Looking After You Too Case Study: Chris Complin – Business Manager

Role and Context

Chris is a Business Manager, managing a small village practice in Hampshire, covering around 10,000 patients in the local community. The practice employs three GP Partners and three salaried GPs. The practice has a largely retired population who regard the practice as central to the village and there is a high level of patient expectation.

Chris has worked as a Practice Business Manager in primary care for almost nine years (this is the third practice that he has worked for) and overseen mergers as well undertaking work to deliver new models of care (as part of the NHS ‘Vanguard’ programme). Prior to working in primary care, Chris had a career in the Royal Navy for 27 years.

Challenge of Covid-19 on own wellbeing

At the time of the interview, the practice was about to undergo a merger with two other practices they had been working together with for several years. The Covid-19 pandemic had acted as a catalyst for a more collaborative approach, and consequently the practices took the decision to merge their operations at short notice, enabling them to maintain a high level of service for patients in their community.

“It really was people just picking up their desks and moving to another practice, getting all of their IT working and everything else. Over a Thursday, Friday, Saturday, Sunday we kind of rolled into a Monday, middle of March last year, with the teams all working together with people they had not worked with before.”

The merger resulted in a change of role for Chris, who took a lead on compliance and worked closely with the Practice Managers they had merged with. Although the three Business Managers still had an allegiance to their individual practices, trust had been built between the three of them and the relationship has matured over time.

Chris commented that over the past year throughout the pandemic, all staff at the practice had to constantly adapt to deliver patient care in new ways and ensure that the practice was ready to respond to evolving patient needs and government guidance. He commented that the pressures were like those he had experienced when on deployment in the Navy, without having had an opportunity to decompress.

Chris found that he was taking work home with him (logging into his emails when not at the practice) and was aware of increasing tensions between tired managerial staff.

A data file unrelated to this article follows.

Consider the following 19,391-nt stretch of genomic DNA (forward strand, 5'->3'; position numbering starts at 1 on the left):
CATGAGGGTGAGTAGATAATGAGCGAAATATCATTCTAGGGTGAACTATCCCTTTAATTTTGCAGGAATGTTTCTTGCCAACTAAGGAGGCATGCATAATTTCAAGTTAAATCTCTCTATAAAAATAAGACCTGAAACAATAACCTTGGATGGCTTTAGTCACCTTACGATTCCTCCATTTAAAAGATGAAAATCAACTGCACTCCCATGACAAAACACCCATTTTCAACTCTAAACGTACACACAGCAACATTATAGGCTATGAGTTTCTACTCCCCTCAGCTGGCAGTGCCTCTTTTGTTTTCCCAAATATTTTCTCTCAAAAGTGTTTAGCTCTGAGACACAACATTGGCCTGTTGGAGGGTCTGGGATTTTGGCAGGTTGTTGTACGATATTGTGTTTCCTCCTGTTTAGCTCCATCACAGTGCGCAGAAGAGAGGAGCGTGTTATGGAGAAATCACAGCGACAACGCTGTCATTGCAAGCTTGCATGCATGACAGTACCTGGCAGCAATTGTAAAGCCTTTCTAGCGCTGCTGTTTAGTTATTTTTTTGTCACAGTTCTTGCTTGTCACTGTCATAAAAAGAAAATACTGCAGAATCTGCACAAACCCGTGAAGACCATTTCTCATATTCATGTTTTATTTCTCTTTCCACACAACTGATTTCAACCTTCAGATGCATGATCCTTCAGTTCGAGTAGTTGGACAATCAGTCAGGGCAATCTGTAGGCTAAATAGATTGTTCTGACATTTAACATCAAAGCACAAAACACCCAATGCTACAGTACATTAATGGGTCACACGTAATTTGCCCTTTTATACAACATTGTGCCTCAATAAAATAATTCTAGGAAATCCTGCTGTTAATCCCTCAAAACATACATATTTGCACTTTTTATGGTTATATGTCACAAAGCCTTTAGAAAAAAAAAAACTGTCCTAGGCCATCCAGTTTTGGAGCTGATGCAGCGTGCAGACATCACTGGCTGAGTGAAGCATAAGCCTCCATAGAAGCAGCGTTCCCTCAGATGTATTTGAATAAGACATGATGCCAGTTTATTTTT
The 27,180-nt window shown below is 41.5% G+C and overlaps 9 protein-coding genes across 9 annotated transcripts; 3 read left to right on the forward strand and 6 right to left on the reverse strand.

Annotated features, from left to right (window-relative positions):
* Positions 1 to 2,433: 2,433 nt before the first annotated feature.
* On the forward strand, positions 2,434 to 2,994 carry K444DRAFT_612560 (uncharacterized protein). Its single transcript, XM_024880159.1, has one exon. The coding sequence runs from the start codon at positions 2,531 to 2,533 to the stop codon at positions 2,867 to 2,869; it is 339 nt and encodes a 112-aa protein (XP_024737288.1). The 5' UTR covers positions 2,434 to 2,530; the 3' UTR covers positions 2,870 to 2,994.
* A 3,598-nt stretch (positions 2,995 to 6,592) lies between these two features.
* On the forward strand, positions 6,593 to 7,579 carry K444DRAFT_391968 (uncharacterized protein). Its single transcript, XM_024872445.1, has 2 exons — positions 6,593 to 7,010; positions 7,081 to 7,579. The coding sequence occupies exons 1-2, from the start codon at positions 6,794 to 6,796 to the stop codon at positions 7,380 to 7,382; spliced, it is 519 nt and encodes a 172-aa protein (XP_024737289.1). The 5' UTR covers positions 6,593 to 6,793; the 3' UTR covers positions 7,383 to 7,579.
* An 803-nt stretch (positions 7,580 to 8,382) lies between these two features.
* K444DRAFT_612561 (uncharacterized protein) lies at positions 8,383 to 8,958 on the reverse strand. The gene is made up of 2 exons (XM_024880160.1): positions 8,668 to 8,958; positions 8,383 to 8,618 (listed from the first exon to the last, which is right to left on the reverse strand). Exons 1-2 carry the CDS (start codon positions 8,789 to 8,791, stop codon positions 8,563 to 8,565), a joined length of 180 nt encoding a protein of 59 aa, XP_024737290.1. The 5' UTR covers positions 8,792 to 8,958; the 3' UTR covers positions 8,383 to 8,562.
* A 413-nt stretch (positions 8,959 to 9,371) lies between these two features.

How Looking After You Too coaching helped

Chris had taken time off work over Christmas 2019, following a stressful period, and accessed support through The Veterans Mental Health and Wellbeing Service at the NHS.  When the Covid-19 pandemic began, Chris knew the importance of looking after his wellbeing. He came across the Looking After You Too service when researching support for a colleague in the practice, and he realised he too could benefit from it and signed up.  One benefit of the service was the sense of ease the coach provided.

“It’s obvious they know what they’re doing, it just feels safe.”

Chris discussed rising tensions at work, his time management, and his difficulty in ‘logging off’ from work at the end of the day. The coach encouraged Chris to build detachment from work into his day. As he lives close to work, he often returns home without having had sufficient time to switch off from work. Now, he sometimes takes himself on a detour and “puts some really rubbish music on and has a right good sing song”. The coach advised him not to log back into work emails when at home and he now spends time with friends after work.

“I look after myself…I’ve certainly learnt through the coaching sessions as well that, as managers, that we can really make sure we get that downtime, because the sprint that has gone on to be a marathon is still going on and you can see it in everybody now.”

Chris has decided to reduce his working hours and takes a proper break from work every seven weeks or so, as he mentioned “I know now that is about my limit.”  He has also spent time with his coach discussing relationships at managerial level. Chris was aware that he has a direct management style, and there were tensions at work as people were adjusting to their new roles. Chris realised that his communication was not “landing right”, resulting in team frustrations. The coach suggested new communication techniques for Chris to try, including encouraging him to share his feelings about issues he was trying to address rather than assuming how others felt.

Impact of the coaching

Chris has completed two lots of four coaching sessions and thought his colleagues have noticed a change in him.    

“They [the partners] can see the difference, they have been hugely supportive since I had my time off, and they can see the difference it makes to me as an individual and then, for them, running their business.”

He feels confident that through the coaching he and his colleagues received, personal relationships within the practice had improved which resulted in better service provision.

Chris has also encouraged more colleagues in the practice to access the coaching service, as he recognised the positive impact it has had and believed that others would also benefit from the wellbeing support the coaching provides.

“It’s certainly improved relationships, which is then helping us to deliver a better service.”